A Tale of Two Athletes
“How soon hath Time, the subtle thief of youth, stolen on his wing my three and twentieth year.” John Milton
When Aaron Hernandez was twenty three, he had realized his youthful dreams: a lucrative National Football League contract, making him a multimillionaire; new found fame and the adulation the public reserves for its talented sports heroes; a pretty fiancé, Shayanna Jenkins, with whom he had a young daughter; a big house, and a history of success and awards at Bristol Central High School in Connecticut, a national championship at the University of Florida and an American Conference Championship with the New England Patriots. He received the 2013 Pop Warner Youth Football League Inspiration for Youth Award. With Hernandez and Rob Gronkowski, Tom Brady had the most lethal big and fast tight end duo in the league, almost unstoppable. Aaron Hernandez making the cut and up to speed on an end around run was daunting for any defense.
His signature touchdown celebration was to mime counting the money; he took pleasure in displaying his heavily tattooed, incredibly fit body. There were other shadows: his associations with the Bloods street gang, drugs and guns. His mother, Terri, played a minor role in organized crime, as a phone operator taking bets for a large sports gambling syndicate. Even though he was ranked as the top tight end prospect in the country, Hernandez, a consensus All American went later than expected in the fourth round of the NFL draft because of concerns about drug use and a history of violence.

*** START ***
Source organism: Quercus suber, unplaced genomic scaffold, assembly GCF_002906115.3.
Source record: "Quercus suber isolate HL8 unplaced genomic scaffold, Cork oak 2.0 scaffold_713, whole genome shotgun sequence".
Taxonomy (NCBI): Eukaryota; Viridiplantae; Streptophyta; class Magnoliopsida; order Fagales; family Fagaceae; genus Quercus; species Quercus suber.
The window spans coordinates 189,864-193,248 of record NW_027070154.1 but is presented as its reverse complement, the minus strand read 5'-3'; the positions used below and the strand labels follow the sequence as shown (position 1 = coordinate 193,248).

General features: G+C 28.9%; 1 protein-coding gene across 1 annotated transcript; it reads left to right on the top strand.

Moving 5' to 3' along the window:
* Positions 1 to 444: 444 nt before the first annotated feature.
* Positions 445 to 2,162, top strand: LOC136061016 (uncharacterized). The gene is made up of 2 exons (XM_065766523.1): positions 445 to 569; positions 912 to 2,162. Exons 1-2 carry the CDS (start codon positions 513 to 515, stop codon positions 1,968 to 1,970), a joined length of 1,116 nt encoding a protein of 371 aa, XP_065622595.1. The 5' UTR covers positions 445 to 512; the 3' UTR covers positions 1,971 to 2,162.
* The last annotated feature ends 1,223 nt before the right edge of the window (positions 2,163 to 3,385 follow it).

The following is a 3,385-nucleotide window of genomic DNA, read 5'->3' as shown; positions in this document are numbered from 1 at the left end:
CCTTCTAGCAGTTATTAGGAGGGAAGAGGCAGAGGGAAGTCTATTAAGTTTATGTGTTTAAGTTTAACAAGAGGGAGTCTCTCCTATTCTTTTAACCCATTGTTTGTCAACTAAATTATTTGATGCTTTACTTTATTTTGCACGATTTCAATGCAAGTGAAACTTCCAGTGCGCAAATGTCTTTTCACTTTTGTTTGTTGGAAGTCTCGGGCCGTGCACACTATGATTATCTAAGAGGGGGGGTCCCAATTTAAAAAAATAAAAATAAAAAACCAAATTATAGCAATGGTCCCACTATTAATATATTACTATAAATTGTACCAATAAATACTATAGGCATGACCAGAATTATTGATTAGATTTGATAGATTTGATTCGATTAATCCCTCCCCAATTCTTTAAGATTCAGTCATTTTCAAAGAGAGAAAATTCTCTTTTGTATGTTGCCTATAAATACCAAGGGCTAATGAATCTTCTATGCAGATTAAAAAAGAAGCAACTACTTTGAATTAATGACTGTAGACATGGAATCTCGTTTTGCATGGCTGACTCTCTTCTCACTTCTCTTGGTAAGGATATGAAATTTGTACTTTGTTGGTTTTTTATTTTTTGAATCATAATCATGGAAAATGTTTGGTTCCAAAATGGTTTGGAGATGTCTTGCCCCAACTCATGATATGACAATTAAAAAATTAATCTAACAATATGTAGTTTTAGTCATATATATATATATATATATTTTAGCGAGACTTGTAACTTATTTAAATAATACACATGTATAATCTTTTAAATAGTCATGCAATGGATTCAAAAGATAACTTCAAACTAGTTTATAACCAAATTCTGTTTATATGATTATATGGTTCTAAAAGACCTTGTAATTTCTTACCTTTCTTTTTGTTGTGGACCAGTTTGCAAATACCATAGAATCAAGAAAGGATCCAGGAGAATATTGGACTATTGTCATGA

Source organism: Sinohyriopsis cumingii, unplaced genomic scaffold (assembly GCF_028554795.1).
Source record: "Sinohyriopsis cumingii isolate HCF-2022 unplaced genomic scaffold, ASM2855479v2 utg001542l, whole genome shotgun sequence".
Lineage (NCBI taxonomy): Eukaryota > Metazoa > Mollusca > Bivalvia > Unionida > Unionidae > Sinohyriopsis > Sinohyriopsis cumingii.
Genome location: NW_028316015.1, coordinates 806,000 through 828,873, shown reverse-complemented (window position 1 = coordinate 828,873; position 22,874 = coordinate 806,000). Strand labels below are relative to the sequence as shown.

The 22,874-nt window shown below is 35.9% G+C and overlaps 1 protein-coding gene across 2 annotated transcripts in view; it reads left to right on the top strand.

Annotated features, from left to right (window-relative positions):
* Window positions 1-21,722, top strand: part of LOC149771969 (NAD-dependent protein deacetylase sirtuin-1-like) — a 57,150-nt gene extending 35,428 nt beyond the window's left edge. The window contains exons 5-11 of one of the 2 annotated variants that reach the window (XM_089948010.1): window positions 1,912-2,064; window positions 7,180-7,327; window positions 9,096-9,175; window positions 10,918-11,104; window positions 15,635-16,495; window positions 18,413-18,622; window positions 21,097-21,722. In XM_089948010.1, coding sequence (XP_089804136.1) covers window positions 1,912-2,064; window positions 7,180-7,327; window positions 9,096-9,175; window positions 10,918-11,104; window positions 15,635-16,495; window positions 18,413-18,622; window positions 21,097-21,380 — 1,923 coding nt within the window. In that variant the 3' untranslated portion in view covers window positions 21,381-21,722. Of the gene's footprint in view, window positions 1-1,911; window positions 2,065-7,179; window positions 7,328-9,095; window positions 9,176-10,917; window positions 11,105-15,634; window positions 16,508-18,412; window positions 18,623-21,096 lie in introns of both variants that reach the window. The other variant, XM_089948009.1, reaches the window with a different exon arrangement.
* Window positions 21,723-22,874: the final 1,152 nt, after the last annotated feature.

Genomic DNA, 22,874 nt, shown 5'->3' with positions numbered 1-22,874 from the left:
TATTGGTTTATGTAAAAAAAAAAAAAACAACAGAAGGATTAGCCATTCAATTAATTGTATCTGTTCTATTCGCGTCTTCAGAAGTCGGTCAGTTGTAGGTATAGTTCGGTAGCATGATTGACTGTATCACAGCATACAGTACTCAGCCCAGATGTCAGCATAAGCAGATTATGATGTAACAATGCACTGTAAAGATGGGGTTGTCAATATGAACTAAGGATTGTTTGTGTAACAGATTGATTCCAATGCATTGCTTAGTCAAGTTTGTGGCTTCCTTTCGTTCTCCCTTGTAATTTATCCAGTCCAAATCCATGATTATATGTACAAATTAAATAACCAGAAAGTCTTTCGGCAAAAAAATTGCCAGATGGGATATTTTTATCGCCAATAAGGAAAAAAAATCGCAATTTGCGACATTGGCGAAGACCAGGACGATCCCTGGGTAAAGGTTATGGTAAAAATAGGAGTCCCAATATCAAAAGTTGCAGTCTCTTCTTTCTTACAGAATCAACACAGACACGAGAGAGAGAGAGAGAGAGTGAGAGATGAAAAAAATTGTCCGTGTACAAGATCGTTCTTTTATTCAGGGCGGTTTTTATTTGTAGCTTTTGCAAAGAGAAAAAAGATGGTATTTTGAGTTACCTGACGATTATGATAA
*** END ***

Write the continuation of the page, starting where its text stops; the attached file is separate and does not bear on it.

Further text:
“No man chooses evil because it is evil; he only mistakes it for happiness, the good he seeks.” Mary Wollstonecraft Shelley
When he was twenty four after a couple of weeks of nonstop media coverage, he was arrested for the murder of Odin Lloyd, a semi-pro football player dating the sister of his fiancé. Lloyd was driven around for a couple of hours, taken to the back of a North Attleborough industrial park and executed with five shots from a .45 caliber handgun traced back to Hernandez. Within two days, the Patriots released him; the money dried up and he became just another guy in leg irons and an orange jump suit awaiting trial in the Bristol County Jail in Dartmouth, Massachusetts.
“When I’m blind, when I cannot see, when all life’s trouble sweeps over me. When I’m in darkness and all I see is me, be with me, Lord.” Tom Booth, “Be With Me, Lord”